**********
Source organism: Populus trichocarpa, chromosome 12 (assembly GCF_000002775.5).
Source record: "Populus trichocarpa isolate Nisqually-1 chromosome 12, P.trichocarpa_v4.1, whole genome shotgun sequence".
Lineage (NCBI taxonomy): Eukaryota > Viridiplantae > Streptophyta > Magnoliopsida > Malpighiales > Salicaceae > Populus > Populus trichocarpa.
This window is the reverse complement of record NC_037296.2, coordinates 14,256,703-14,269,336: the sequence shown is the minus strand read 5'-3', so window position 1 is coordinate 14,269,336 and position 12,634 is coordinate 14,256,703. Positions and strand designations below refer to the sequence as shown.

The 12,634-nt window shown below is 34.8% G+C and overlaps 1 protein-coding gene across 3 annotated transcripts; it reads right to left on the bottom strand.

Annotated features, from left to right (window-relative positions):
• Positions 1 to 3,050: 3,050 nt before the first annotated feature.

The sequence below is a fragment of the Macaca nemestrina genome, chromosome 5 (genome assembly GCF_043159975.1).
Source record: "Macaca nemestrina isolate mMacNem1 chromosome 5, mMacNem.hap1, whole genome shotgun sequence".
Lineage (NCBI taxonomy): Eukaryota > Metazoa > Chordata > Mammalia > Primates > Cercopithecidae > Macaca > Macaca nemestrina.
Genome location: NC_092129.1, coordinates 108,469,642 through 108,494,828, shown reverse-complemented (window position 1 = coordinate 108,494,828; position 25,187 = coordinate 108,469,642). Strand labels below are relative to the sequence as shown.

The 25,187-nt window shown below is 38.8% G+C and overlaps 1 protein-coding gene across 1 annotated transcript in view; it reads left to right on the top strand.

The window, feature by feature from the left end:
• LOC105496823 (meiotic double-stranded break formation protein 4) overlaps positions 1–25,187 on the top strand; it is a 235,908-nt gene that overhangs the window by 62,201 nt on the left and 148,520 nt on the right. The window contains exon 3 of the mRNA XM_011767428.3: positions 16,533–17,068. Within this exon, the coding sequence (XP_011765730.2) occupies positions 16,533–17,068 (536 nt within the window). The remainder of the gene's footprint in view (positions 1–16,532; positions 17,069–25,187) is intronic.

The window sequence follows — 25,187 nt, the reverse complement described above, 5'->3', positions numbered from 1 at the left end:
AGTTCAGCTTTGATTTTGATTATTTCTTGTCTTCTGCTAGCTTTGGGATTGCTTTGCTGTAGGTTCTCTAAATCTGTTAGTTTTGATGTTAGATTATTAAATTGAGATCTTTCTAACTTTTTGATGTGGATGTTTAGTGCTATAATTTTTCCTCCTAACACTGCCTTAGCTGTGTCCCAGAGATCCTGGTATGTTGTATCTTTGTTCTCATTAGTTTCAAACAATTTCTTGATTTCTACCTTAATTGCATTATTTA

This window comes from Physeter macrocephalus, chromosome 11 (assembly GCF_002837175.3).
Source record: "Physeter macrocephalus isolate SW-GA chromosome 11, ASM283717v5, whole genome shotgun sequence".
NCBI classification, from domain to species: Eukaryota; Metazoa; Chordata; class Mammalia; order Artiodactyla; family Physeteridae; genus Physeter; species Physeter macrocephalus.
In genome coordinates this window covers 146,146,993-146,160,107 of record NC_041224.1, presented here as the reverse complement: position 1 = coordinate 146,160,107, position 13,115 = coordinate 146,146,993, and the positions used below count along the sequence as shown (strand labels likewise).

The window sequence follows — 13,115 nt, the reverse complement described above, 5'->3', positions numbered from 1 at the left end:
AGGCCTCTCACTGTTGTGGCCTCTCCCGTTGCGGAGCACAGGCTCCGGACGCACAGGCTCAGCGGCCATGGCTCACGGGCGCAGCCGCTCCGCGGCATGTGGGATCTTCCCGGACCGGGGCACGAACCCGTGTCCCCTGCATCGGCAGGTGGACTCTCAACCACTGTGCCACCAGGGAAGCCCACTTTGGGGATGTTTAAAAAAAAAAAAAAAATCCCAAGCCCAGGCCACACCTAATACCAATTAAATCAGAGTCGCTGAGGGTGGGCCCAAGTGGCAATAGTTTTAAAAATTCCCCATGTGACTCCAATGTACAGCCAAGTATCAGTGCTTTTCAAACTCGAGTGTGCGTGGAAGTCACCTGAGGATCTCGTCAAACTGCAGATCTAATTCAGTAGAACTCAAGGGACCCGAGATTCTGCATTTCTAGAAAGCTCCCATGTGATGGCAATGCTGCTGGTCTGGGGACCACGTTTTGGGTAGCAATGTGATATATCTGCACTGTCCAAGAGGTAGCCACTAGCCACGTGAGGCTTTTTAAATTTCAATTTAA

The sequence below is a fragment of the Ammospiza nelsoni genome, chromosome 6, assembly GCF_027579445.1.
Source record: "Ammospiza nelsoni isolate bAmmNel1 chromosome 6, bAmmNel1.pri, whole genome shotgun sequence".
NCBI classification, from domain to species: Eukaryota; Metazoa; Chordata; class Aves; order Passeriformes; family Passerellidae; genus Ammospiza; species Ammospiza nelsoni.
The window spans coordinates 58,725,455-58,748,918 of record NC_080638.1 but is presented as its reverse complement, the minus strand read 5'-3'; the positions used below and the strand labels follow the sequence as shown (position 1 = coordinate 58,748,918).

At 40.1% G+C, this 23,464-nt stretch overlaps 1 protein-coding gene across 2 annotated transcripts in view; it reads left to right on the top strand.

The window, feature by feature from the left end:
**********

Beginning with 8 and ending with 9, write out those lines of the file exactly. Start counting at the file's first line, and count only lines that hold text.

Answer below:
The sequence below is a fragment of the Macaca nemestrina genome, chromosome 5 (genome assembly GCF_043159975.1).
Source record: "Macaca nemestrina isolate mMacNem1 chromosome 5, mMacNem.hap1, whole genome shotgun sequence".